Jewish women have embraced reproductive technology, but some within the community say risks and ethics are given short shrift.
‘Give me children or I shall die,” said Rachel to her husband Jacob, speaking for many women of the Bible who struggled to have children, and figured out how to do it. [Genesis 30:1]
Rachel ordered Jacob to sleep with her servant; Sarah did likewise to Abraham. Tamar became pregnant by pretending to be a prostitute. And Hannah promised her son to the priesthood, if only God would give her one.
Today, these texts have special significance to the many American Jewish women who similarly do what is necessary to build a family. These days, that often means the latest reproductive technology, said Paul Root Wolpe, a bioethicist at Emory University. Yet even among American Jews, there is a small group sounding a warning about the risks of these technologies, and they root their work in their Judaism.
“There probably are connections to our Jewish identities and values for me, and I think for some others,” said Marcy Darnovsky, executive director of the Center for Genetics and Society, a nonprofit think tank near San Francisco. “I got into this work out of concern that new reproductive technology could be used to produce enhanced human beings.”
Darnovsky started to study the ethics of reproductive technology in part because when she realized they could be used for eugenics, the science of breeding to improve human populations, she remembered a terrifying film about the Holocaust she saw in the 1960s.
Most recently, Darnovsky, has written on the risks of a new procedure that would create an embryo with genetic material from one man and two women in order to try to prevent certain diseases passed down through the mother. Unlike all other existing reproductive technologies, she writes, this one doesn’t just create a child, it modifies that child’s genes — and those of any descendants — and creates the possibility of parents selecting for preferences like hair color.
“Just because we can do something doesn’t mean we should,” she has written.
Darnovsky’s critique is one that American Jews, predisposed as they are to use reproductive technology, don’t often hear.
Going back again to the Bible, there’s pru u’rvu, the religious imperative to be fruitful and multiply, which are among the first words God speaks to human beings, Wolpe said.
Unlike other religions, such as Catholicism, for whom an unused embryo is a life with theological significance, Jews have few religious qualms about reproductive technology, he added. Even fervently Orthodox rabbis, who resist many aspects of modernity, sanction reproductive technology.
Also, because American Jewish women who are not Orthodox marry and try to bear children later than the general population, they have more need of reproductive technology, which makes them less likely to criticize it.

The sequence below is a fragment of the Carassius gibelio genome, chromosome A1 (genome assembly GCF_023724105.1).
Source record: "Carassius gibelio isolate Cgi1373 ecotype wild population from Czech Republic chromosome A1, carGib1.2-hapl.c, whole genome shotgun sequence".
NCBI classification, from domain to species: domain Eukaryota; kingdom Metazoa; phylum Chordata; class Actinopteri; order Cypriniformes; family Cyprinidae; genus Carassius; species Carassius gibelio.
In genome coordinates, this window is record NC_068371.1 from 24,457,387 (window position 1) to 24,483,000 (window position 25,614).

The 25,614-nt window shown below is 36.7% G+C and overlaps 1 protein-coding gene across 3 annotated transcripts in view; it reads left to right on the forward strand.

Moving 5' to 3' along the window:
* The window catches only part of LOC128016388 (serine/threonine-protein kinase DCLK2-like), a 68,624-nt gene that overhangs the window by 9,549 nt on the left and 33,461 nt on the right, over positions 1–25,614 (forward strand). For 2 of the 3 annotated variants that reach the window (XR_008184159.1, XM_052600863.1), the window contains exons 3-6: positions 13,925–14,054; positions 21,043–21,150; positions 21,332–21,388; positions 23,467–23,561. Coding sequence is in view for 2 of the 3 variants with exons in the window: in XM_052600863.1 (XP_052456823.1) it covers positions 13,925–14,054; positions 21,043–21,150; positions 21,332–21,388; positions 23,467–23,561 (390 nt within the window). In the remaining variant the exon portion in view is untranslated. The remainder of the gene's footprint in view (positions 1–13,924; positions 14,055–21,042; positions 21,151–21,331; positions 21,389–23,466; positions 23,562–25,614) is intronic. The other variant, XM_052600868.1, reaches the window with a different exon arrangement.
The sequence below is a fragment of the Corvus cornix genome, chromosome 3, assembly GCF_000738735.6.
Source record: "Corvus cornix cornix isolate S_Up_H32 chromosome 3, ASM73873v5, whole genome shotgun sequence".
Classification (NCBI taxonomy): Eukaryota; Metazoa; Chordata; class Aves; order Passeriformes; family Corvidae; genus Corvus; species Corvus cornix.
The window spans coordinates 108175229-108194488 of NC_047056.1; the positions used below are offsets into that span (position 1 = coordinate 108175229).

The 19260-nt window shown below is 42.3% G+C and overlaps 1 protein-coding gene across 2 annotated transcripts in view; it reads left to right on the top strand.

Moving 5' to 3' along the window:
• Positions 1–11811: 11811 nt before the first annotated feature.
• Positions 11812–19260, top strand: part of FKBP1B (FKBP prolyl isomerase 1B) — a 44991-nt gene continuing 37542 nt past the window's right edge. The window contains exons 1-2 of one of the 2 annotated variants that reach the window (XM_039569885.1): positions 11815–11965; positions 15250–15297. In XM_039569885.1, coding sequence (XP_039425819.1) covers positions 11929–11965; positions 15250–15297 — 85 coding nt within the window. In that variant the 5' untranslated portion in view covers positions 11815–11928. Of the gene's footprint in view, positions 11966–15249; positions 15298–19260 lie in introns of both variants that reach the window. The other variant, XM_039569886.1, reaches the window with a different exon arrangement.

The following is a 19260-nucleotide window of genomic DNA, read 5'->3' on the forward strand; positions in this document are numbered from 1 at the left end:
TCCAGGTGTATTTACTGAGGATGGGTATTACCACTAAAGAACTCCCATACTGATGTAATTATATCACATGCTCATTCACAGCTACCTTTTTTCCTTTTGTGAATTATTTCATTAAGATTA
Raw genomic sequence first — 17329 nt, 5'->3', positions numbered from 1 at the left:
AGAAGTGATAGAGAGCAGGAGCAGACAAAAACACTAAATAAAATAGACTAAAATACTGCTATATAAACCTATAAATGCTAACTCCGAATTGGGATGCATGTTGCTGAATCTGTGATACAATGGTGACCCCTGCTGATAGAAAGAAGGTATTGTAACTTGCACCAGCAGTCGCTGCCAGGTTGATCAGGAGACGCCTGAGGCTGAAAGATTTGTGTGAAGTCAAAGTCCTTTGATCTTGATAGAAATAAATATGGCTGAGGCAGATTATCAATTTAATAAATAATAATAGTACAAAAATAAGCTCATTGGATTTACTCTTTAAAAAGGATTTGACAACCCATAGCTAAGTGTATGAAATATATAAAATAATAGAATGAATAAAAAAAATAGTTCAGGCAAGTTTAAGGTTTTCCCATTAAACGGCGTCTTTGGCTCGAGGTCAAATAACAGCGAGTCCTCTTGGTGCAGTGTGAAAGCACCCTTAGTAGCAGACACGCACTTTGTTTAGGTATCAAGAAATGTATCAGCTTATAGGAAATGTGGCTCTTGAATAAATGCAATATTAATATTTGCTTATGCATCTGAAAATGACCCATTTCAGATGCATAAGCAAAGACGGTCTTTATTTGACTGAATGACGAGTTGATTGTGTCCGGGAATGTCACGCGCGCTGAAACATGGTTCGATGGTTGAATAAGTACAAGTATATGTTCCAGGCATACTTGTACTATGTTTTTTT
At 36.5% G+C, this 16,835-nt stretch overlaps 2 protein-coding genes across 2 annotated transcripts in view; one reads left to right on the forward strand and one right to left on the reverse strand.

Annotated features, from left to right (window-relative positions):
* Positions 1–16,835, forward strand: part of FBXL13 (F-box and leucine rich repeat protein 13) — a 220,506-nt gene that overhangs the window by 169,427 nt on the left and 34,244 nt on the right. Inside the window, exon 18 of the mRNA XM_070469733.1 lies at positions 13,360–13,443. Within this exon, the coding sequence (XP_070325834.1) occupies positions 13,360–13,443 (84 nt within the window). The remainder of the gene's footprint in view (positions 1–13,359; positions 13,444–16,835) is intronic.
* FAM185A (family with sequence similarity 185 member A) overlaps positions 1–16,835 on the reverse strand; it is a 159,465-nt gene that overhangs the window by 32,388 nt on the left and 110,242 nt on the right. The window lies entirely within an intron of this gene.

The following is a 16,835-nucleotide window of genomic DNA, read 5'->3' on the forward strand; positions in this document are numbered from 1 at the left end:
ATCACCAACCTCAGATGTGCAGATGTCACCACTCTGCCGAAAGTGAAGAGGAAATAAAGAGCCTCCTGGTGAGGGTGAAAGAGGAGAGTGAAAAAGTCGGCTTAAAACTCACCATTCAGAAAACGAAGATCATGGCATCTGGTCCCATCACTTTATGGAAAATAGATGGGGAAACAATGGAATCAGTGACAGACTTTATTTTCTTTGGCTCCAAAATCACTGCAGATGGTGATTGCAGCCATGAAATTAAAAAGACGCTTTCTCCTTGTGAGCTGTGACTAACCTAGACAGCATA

Miriam Zoll underwent years of fertility treatments for exactly this reason, an experience she recounts in her book “Cracked Open: Liberty, Fertility and the Pursuit of High-Tech Babies,” published in 2013 by Interlink. Zoll uses her story of trying in vitro fertilization and seeking an egg donor to raise awareness that reproductive technology is a big business whose practitioners’ quest for higher success rates — and profits — can distort their practice of medicine.
Clinics’ statistics are often misleading, said Arthur Caplan. A bioethicist at New York University, Caplan said he sees many benefits to reproductive technology, but criticizes the industry for not breaking its success rates down to give individual women facing a variety of problems a better sense of their chances.
“Money is an issue in terms of infertility programs trying to make money,” Caplan said. “You may not be the world’s best candidate, but you aren’t told, because they want you as a patient.”
Conversely, some practices reject women with harder cases because they want to keep their success rates high.
Too many women don’t realize that their doctors don’t pay adequate attention to the mental health risks of fertility treatments or the effects of premature and multiple births on children, women and families, Zoll said.
“There’s scientific fervor,” she said. “These doctors are legitimately excited with regard to helping couples who are infertile, but what they don’t take into account is a full picture of their child who may be born, or the family after they leave the clinic.”
Jewish culture appreciates scientific fervor, said several experts, which is another reason why Jews need to know that reproductive technology can have a downside.
“Judaism is a very science-positive and medicine-positive religion,” Wolpe said, invoking Maimonides, who was a court physician and the author of several canonical medical and religious texts, in addition to the “Physician’s Daily Prayer” a gilt-lettered copy of which can be found hanging today in so many doctor’s offices.
Jews are also more able as a group than many others to afford fertility treatments: They are expensive, often not covered by insurance and largely unregulated by the government.
These factors create another ethical issue, which is that the women who are selling their eggs or serving as surrogates are at risk of exploitation, said Jeremy Gruber, the president of the Council for Responsible Genetics.
More regulation is needed to protect those who provide eggs and wombs, as well as for many other reasons, Gruber said.
“We think technology can be a great benefit, but we think it should be used responsibly,” he said. “Ethical issues should be addressed. The process should be transparent. With assisted reproductive technology, there’s no transparency, because there’s no regulation, and no requirement to be transparent.”
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